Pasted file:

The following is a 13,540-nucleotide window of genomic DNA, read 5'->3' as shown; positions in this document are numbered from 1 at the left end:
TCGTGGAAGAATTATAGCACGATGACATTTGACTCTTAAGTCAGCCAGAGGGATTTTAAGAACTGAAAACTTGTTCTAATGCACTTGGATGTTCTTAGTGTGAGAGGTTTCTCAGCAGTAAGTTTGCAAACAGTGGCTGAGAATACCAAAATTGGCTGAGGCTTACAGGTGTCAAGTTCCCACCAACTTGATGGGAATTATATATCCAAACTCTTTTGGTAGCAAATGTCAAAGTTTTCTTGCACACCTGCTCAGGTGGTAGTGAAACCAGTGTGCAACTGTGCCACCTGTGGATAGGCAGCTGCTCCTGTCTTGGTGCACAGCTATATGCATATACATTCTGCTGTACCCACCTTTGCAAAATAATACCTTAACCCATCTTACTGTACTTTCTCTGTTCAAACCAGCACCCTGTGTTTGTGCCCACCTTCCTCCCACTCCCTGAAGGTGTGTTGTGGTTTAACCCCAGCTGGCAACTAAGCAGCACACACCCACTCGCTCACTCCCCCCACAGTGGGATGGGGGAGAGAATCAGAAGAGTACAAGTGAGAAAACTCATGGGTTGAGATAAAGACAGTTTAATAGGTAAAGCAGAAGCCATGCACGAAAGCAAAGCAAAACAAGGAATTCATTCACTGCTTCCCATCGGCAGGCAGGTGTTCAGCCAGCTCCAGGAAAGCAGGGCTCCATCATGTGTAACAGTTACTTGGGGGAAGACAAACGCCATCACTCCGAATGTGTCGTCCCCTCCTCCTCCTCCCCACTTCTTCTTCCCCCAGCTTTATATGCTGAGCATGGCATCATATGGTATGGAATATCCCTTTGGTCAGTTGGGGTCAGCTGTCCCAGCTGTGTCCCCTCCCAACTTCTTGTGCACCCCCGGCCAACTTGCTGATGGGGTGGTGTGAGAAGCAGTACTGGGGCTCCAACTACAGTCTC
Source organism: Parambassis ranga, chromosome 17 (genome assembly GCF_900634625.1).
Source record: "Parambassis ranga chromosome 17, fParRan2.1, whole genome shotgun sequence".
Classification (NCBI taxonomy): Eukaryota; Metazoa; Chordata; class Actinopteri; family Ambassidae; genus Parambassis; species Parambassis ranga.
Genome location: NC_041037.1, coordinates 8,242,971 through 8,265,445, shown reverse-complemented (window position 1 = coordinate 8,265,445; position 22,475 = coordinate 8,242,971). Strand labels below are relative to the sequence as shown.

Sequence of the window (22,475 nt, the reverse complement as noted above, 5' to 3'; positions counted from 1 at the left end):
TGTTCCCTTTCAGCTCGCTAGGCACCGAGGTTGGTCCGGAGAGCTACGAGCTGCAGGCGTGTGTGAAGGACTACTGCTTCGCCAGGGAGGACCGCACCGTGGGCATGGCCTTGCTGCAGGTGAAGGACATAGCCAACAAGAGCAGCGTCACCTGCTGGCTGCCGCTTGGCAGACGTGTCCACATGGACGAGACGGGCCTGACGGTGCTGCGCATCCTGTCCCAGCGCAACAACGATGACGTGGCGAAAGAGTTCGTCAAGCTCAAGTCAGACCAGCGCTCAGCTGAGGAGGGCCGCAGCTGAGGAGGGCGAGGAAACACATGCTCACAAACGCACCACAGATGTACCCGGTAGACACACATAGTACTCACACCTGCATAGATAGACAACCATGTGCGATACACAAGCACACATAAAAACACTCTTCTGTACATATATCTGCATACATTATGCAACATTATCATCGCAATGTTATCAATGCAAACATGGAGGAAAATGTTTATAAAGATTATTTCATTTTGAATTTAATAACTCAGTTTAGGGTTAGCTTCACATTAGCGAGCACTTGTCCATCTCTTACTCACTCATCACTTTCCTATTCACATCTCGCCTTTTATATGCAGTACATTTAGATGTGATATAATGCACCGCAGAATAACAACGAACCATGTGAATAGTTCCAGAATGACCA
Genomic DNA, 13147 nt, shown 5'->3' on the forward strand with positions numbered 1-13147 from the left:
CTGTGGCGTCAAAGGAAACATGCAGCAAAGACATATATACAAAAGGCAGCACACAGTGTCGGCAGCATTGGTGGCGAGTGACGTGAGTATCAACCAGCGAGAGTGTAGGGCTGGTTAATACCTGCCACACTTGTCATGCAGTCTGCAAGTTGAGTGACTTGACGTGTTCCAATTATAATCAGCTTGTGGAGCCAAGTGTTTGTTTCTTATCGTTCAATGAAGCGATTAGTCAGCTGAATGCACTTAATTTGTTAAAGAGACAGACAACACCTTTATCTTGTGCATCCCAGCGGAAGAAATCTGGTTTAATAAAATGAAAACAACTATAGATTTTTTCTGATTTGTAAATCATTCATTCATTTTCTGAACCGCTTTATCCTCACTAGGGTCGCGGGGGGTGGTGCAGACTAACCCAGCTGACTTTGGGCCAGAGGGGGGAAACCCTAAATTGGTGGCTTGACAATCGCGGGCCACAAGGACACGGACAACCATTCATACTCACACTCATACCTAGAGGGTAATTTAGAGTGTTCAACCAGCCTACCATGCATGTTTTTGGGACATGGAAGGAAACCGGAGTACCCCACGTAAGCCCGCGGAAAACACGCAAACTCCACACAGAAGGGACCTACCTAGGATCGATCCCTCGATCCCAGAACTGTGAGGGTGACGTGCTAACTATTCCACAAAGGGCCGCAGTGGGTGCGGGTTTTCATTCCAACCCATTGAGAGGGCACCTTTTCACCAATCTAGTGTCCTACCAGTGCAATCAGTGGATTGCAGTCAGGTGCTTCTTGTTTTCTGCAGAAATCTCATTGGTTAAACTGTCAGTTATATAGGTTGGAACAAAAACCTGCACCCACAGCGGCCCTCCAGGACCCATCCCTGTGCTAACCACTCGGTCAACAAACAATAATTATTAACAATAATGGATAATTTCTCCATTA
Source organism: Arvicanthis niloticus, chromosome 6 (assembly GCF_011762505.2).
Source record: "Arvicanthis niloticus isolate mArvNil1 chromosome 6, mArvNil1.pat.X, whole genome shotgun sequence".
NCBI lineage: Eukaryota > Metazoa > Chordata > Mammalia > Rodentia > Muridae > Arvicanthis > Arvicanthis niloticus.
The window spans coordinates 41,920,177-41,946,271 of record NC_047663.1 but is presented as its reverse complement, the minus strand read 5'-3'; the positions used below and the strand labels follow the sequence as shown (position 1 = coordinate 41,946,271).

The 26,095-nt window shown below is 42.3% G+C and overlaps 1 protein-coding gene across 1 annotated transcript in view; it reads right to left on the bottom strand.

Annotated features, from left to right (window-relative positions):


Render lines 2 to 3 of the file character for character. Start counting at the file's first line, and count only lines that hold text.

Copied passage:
TCGTGGAAGAATTATAGCACGATGACATTTGACTCTTAAGTCAGCCAGAGGGATTTTAAGAACTGAAAACTTGTTCTAATGCACTTGGATGTTCTTAGTGTGAGAGGTTTCTCAGCAGTAAGTTTGCAAACAGTGGCTGAGAATACCAAAATTGGCTGAGGCTTACAGGTGTCAAGTTCCCACCAACTTGATGGGAATTATATATCCAAACTCTTTTGGTAGCAAATGTCAAAGTTTTCTTGCACACCTGCTCAGGTGGTAGTGAAACCAGTGTGCAACTGTGCCACCTGTGGATAGGCAGCTGCTCCTGTCTTGGTGCACAGCTATATGCATATACATTCTGCTGTACCCACCTTTGCAAAATAATACCTTAACCCATCTTACTGTACTTTCTCTGTTCAAACCAGCACCCTGTGTTTGTGCCCACCTTCCTCCCACTCCCTGAAGGTGTGTTGTGGTTTAACCCCAGCTGGCAACTAAGCAGCACACACCCACTCGCTCACTCCCCCCACAGTGGGATGGGGGAGAGAATCAGAAGAGTACAAGTGAGAAAACTCATGGGTTGAGATAAAGACAGTTTAATAGGTAAAGCAGAAGCCATGCACGAAAGCAAAGCAAAACAAGGAATTCATTCACTGCTTCCCATCGGCAGGCAGGTGTTCAGCCAGCTCCAGGAAAGCAGGGCTCCATCATGTGTAACAGTTACTTGGGGGAAGACAAACGCCATCACTCCGAATGTGTCGTCCCCTCCTCCTCCTCCCCACTTCTTCTTCCCCCAGCTTTATATGCTGAGCATGGCATCATATGGTATGGAATATCCCTTTGGTCAGTTGGGGTCAGCTGTCCCAGCTGTGTCCCCTCCCAACTTCTTGTGCACCCCCGGCCAACTTGCTGATGGGGTGGTGTGAGAAGCAGTACTGGGGCTCCAACTACAGTCTC
Source organism: Parambassis ranga, chromosome 17 (genome assembly GCF_900634625.1).